Short-term turnover at each depth is measured as: (i) turnover between composite depositional sequences (approx. 0.15–0.5 Myr sequences in the Eocene and approx. 0.25 Myr sequences in the Plio-Pleistocene, table 1), and (ii) within-stage turnover within the Ypresian, Lutetian and Piacenzian–Gelasian (less than 5 Myr). Long-term turnover is measured as turnover between the two epochs (between Lower-Middle Eocene and Plio-Pleistocene). The first measure of short-term turnover allows testing of whether turnover increases with temporal separation between sequences. The second measure of short-term turnover allows comparison with onshore–offshore gradients in long-term turnover, and this comparison is visualized by non-metric multi-dimensional scaling (NMDS) of assemblages coded by habitat, stage and epoch.
Local-scale short-term turnover within each depth is based on an average of all pairwise dissimilarities between assemblages: (i) from two sequences (each with four assemblages standardized to n = 50 individuals), and (ii) from one stage (with four assemblages standardized to n = 100). Local-scale short-term turnover within each depth is based on an average of all pairwise dissimilarities between assemblages from two epochs (Lower-Middle Eocene and Plio-Pleistocene) (each with four assemblages standardized to n = 100). Regional-scale short-term and long-term turnover within each depth is based on a single dissimilarity: four local assemblages are randomly drawn from each sequence, stage and epoch, resampled (without replacement) to the same sample size (n) per assemblage and pooled into one regional-scale assemblage per sequence (n = 200), per stage (n = 400) and per epoch (n = 400). We test the significance of onshore–offshore difference in turnover with pairwise between-habitat tests of homogeneity in multivariate dispersions (HMD, ). Multivariate dispersion corresponds to mean Bray–Curtis dissimilarity between assemblages (from one stage in within-stage turnover and from two epochs in between-epoch turnover) and their centroid. HMD tests whether multivariate dispersions are larger onshore than offshore within stages and between epochs. To assess the contribution of species-level processes to temporal turnover in genus and family abundance, we further compute turnover where Bray–Curtis dissimilarity is based: (i) on per-genus and per-family median species (proportional) abundance, and (ii) on per-genus and per-family species richness. At regional scales, we also use Spearman's rank correlation to test the relation in species, genus and family rank abundances between sequences and between epochs, and the Mantel test to test whether Bray–Curtis dissimilarity increases and Spearman's rank correlation decreases with increasing temporal separation between sequences at regional scales, separately within onshore and offshore habitats.
In analyses of dissimilarities, rank correlations and the Mantel test, we double-standardize abundance data by random sampling of the same number of individuals per assemblage and by random sampling of the same number of assemblages per depth and per time interval. Standardizations are repeated 1000 times, generating means and 2.5th and 97.5th percentiles on summary statistics. The subsets of assemblages and individuals drawn in consecutive standardizations are not mutually exclusive. To assess significance of tests that are computed with standardized data, we thus compute a combined p-value with averaging approach rather than using the product of p-values as in Fisher's approach .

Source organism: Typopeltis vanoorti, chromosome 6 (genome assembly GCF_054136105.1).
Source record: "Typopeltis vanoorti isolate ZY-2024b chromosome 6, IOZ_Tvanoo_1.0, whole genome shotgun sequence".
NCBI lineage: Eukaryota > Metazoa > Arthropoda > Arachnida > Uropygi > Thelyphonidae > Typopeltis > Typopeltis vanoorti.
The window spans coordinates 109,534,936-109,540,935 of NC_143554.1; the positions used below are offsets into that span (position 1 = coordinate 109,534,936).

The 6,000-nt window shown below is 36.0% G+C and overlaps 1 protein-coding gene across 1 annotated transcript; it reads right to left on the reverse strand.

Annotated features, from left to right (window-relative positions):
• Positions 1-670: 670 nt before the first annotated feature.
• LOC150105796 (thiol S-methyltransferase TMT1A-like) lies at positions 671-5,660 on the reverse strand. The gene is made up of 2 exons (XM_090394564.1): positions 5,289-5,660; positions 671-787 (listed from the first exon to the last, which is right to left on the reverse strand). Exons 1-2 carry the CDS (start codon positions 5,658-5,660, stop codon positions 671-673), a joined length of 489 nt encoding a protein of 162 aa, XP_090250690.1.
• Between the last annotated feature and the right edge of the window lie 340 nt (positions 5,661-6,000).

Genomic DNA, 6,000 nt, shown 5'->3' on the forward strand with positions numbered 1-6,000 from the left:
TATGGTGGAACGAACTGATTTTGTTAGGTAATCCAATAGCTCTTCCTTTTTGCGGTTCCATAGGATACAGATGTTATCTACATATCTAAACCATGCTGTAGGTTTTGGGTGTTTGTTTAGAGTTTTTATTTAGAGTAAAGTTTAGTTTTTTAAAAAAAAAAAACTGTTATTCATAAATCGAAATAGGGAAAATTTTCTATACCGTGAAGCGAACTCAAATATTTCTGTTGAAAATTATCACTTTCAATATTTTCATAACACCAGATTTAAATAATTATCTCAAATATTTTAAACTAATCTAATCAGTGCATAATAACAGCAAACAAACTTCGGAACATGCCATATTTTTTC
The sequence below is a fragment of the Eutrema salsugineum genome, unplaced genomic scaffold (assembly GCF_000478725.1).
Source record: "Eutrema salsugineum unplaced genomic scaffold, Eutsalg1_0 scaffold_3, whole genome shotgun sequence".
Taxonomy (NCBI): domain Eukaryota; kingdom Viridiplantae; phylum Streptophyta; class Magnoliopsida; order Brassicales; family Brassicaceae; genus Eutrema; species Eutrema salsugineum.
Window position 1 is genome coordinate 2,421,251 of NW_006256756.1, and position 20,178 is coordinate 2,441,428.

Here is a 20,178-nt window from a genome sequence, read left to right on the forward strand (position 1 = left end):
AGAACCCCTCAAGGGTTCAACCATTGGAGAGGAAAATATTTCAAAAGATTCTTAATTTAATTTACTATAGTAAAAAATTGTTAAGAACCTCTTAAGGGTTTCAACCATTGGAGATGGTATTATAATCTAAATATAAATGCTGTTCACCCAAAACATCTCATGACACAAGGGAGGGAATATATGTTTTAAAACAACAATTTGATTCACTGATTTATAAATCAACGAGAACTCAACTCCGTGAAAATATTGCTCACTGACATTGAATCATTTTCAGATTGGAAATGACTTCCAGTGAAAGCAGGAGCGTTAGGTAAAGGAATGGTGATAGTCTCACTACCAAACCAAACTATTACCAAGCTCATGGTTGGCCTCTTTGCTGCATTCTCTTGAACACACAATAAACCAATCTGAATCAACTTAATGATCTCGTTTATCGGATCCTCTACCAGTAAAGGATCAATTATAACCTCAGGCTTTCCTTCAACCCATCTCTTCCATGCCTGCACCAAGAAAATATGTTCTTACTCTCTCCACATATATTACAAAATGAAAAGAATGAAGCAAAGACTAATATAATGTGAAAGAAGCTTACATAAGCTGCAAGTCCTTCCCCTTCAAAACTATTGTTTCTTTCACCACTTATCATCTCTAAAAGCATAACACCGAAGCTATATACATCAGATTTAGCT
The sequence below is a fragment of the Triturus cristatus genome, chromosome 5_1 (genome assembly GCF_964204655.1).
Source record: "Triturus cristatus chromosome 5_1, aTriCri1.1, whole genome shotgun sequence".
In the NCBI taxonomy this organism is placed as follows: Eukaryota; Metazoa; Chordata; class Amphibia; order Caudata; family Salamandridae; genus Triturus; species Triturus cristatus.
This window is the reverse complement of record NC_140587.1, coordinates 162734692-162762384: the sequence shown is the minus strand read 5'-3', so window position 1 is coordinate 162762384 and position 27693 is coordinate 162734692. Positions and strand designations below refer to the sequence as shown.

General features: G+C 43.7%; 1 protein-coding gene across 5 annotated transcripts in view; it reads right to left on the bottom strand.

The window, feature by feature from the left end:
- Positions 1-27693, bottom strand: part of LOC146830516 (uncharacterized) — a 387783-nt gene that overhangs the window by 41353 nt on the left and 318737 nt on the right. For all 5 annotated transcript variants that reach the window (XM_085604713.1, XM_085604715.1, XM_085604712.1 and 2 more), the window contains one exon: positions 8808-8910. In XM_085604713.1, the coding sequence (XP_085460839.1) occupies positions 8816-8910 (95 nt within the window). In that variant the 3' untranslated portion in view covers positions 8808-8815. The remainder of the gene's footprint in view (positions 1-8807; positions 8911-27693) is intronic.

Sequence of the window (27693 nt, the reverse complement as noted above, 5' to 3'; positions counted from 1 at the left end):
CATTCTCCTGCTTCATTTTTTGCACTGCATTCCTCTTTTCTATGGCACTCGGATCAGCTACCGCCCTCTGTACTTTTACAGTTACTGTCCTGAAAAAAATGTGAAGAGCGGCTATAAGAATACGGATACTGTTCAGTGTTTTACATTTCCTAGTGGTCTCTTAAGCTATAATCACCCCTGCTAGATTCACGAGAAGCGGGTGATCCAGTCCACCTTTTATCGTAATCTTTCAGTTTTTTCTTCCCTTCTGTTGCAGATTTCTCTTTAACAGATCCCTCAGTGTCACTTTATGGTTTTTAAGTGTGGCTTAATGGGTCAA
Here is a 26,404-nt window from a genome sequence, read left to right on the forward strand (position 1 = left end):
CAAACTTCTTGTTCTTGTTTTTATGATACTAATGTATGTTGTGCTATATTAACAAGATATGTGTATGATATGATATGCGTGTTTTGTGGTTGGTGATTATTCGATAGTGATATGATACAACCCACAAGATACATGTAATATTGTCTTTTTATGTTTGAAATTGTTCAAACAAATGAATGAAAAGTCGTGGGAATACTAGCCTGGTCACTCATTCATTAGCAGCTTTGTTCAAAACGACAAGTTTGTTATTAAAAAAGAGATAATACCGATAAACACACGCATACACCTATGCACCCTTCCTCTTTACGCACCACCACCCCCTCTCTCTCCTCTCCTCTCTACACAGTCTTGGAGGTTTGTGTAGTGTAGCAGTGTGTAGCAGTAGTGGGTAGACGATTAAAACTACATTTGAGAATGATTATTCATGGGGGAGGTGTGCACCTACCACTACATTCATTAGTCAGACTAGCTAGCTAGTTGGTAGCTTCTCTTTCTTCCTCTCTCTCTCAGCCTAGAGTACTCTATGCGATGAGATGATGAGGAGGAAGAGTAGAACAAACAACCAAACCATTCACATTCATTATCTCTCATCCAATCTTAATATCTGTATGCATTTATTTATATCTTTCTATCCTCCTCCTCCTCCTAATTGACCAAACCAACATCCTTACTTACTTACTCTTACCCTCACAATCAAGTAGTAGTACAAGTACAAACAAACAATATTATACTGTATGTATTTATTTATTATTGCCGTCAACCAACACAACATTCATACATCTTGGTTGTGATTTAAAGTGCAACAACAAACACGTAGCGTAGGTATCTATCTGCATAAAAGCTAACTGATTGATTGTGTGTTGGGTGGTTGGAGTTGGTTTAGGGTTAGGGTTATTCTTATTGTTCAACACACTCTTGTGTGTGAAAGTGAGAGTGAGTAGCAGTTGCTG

We quantify relative utilization of onshore habitats by genera and families as the proportion of a taxon's individuals found onshore (relative to the taxon's total abundance) to assess temporal changes in utilization of onshore–offshore gradients by genera and families that persist from the Eocene to Plio-Pleistocene. We measure a bathymetric breadth of individual species with Hurlbert's measure , which weights bathymetric range by abundance and by frequency of samples at each depth.
(a) Onshore–offshore gradients in temporal turnover within stages
Spearman's rank correlations in proportional abundances between sequences are moderately high in the Eocene ( [species] = 0.36, [genera] = 0.4, [families] = 0.55) and rather low in the Plio-Pleistocene ( [species] = 0.17, [genera] = 0.23, [families] = 0.34) (electronic supplementary material, table S1). Significant correlations between sequences occur in most Eocene comparisons (20–23 out of 29 comparisons at Bonferroni-corrected α = 0.0017) and are less frequent in the Plio-Pleistocene (3–5 out of 16 comparisons at Bonferroni-corrected α = 0.003). Spearman's rank correlations do not decline and Bray–Curtis dissimilarities do not increase with increasing separation between sequences (electronic supplementary material, figure S1 and table S2). Among-sequence dissimilarities are reduced at all depths when local assemblages at each depth are pooled (figure 1a,b). Multivariate dispersions of individual habitats along onshore–offshore gradients in a double-standardized NMDS do not visibly decline within the Eocene or within the Plio-Pleistocene (figure 2), and pairwise onshore–offshore differences in within-stage turnover are close to zero and never significantly positive (table 2 and figure 1a,b). The short-term turnover in abundance at genus and family level thus does not decline with depth within the Eocene or Plio-Pleistocene.